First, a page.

Plzeňské sympozia

Hana Svatošová

The Beginnings of Socially Conscious Municipal Development exemplified by vienna and Prague

pp. 204–218 (Czech), Summary pp. 219–220 (English)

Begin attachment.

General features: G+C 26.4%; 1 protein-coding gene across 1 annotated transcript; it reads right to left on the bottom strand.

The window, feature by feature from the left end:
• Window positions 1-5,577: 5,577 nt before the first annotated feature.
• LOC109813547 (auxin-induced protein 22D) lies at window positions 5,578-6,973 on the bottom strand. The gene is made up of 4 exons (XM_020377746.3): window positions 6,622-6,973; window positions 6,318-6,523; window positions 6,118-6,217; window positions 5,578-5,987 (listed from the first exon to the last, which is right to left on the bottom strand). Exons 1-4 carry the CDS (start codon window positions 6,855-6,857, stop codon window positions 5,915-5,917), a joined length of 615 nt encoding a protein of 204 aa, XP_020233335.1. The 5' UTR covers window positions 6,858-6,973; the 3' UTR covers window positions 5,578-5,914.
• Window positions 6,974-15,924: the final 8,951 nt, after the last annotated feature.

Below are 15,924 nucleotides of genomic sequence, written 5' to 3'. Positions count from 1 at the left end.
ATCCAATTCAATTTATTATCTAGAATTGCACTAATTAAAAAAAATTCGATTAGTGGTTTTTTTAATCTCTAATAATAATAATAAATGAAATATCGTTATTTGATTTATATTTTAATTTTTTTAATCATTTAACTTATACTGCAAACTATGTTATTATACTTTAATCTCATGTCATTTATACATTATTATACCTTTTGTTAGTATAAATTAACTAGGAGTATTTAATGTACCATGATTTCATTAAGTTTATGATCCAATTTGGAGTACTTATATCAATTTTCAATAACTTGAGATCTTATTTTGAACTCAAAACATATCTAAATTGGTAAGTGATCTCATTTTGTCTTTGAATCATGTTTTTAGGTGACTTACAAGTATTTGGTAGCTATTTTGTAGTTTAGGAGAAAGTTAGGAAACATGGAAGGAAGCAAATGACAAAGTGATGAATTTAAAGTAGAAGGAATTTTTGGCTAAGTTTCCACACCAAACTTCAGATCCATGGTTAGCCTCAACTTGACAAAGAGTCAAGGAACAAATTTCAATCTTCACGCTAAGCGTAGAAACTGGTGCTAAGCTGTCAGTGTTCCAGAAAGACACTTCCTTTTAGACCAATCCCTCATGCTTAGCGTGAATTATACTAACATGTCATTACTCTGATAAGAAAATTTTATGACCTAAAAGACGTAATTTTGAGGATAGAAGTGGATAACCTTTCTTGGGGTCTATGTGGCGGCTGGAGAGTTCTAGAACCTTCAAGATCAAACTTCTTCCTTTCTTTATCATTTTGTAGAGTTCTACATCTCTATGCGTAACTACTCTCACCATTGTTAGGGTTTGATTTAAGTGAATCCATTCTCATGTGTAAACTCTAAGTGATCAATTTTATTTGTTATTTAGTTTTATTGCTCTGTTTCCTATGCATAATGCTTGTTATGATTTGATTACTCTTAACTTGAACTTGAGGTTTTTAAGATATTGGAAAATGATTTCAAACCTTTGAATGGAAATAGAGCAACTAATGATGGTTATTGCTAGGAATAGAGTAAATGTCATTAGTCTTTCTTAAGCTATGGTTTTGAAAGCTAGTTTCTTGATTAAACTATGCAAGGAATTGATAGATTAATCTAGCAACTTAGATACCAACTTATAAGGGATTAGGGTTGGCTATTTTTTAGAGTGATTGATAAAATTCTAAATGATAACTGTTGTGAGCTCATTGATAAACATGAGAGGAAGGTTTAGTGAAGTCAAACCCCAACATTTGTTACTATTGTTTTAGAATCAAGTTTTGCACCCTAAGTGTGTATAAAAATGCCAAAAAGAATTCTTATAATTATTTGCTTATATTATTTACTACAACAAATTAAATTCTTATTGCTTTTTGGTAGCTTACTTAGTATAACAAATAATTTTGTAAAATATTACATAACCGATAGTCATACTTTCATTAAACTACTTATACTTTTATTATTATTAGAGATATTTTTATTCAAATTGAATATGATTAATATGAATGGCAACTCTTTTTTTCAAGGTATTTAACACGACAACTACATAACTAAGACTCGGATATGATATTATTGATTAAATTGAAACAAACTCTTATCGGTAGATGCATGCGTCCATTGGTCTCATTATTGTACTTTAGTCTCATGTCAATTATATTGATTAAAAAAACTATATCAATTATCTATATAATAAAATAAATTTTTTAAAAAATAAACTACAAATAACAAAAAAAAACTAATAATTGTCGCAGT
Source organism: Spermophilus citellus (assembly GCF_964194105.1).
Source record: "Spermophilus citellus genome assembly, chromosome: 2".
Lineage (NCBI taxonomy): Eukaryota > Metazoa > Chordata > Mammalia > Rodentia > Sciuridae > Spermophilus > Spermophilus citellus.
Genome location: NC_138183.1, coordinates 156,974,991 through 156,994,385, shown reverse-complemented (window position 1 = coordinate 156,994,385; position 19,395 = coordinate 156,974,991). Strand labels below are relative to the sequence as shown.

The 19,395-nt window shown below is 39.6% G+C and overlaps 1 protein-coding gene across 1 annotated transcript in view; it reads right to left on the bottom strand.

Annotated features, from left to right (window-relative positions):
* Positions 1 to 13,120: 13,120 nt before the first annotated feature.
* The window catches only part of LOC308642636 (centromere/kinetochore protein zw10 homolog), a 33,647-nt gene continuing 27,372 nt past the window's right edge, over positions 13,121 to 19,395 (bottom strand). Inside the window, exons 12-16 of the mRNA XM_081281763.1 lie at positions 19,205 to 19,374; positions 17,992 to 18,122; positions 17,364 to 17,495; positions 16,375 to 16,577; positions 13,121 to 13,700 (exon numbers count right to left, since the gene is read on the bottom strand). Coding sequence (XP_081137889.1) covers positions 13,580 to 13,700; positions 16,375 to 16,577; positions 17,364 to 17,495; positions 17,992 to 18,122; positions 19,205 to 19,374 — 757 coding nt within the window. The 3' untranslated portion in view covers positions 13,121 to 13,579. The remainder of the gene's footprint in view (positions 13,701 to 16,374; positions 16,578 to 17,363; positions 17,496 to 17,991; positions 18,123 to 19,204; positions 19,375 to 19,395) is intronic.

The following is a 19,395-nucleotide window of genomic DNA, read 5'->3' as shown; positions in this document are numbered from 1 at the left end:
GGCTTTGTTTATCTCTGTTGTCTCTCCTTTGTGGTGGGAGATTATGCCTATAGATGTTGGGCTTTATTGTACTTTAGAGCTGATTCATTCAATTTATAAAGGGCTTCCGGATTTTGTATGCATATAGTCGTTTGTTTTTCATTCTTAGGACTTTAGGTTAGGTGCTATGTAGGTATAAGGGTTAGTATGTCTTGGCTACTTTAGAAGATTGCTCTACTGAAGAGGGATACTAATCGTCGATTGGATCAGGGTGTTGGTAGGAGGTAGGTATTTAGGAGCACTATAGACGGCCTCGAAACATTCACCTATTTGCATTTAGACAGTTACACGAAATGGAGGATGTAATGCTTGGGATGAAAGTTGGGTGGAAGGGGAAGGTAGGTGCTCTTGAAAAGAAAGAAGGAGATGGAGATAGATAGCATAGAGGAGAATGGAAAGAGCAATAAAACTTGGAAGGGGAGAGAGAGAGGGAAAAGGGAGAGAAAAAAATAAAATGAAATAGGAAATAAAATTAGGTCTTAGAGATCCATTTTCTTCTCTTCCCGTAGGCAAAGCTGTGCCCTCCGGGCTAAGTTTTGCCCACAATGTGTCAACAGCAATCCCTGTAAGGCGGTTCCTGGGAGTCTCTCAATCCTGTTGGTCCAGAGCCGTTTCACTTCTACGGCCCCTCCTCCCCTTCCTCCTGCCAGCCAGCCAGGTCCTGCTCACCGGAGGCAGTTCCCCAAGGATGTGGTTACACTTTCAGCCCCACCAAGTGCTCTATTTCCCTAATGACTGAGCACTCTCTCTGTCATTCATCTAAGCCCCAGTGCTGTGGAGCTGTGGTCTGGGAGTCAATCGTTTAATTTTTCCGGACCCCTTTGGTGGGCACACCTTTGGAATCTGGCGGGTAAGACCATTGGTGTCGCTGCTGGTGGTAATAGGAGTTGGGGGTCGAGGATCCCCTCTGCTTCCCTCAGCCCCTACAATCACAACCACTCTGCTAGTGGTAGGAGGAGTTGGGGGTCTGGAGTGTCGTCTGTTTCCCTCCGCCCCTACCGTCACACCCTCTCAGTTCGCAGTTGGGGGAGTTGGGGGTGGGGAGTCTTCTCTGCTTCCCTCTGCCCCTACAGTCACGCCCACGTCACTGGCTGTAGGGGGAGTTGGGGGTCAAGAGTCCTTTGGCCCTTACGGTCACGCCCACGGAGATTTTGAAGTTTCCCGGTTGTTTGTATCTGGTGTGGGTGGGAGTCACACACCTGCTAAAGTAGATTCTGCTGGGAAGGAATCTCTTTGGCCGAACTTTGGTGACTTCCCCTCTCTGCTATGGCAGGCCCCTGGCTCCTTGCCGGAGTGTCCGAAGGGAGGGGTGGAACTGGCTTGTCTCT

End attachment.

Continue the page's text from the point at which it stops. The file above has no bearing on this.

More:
The masses of people moving into the cities during the 19th century in search of work were obliged to seek accommodation on the housing market, and consequently fell into dependence on speculative rental housing  construction. The resulting situation of overcrowded flats, coupled with totally inadequate hygienic conditions, had a devastating impact on the living and health conditions of their occupants. This problem was particularly sorely felt in Vienna. Its specialists involved in the fields of engineering and architecture, and in hygiene and health care, in due time followed by government and local authorities, became engaged in probing into ways of changing this situation. Local government authorities in Austria-Hungary had long believed their jurisdiction extended only so far as to provide the traditional forms of care for the poor, and did not comprise the construction of accessible and sanitary socially conscious housing. To end the housing crisis, the government adopted a number of legal provisions. With a view to encouraging a housing reform, it set up, in 1907, the Zentralstelle für Wohnungsreform in Österreich, which  branched out into a number of provincial branch offices. Prague and Vienna differed in more than a few respects: in size and in the real-estate development potential of their areas, in the seriousness of their social problems, the rates of substandard building projects, or the party-political structure of their governing bodies. In Vienna, the ruling Christian-Social party long resisted any alterations of the building code, aimed at making it instrumental in rising the standard of housing construction. It was not until the economic recession of 1909 – 1911 that the Vienna municipal  administration felt obliged to adopt new guidelines for its real-estate policy, along with a new conception of its housing policy – which, however, ultimately nodded to the interests of the party’s electorate. Before the First World War, it proceeded to build makeshift housing for families with children. Similarly, Prague municipal government favoured the interests of their own middle-class voters, and did virtually nothing in support of a socially conscious urban development. Affiliated to the city council and engaging in pertinent activity was then a widely respected Committe on Social and Humanitarian Affairs. Shortly before the outbreak of the First World War, a decision was made on the building of two houses in the city centre for the families of smallscale businessmen. Simultaneously with that, the Prague council set up the Curatorium for the Improvement of Housing Conditions in Prague and Its Environs, contributing 200,000 crowns in fixed assets to its primary capital. The task of the Curatorium was to build a rooming house for 500 residents in the district of Libeň. In contrast to Vienna and Prague, the city of Budapest did actually build 6,500 flats for workers. In due time, the postwar socio-political changes ushered in a shift in the political makeup of municipal governments towards the left. Both Vienna and Prague then launched socially conscious communal housing projects, albeit at different scales.

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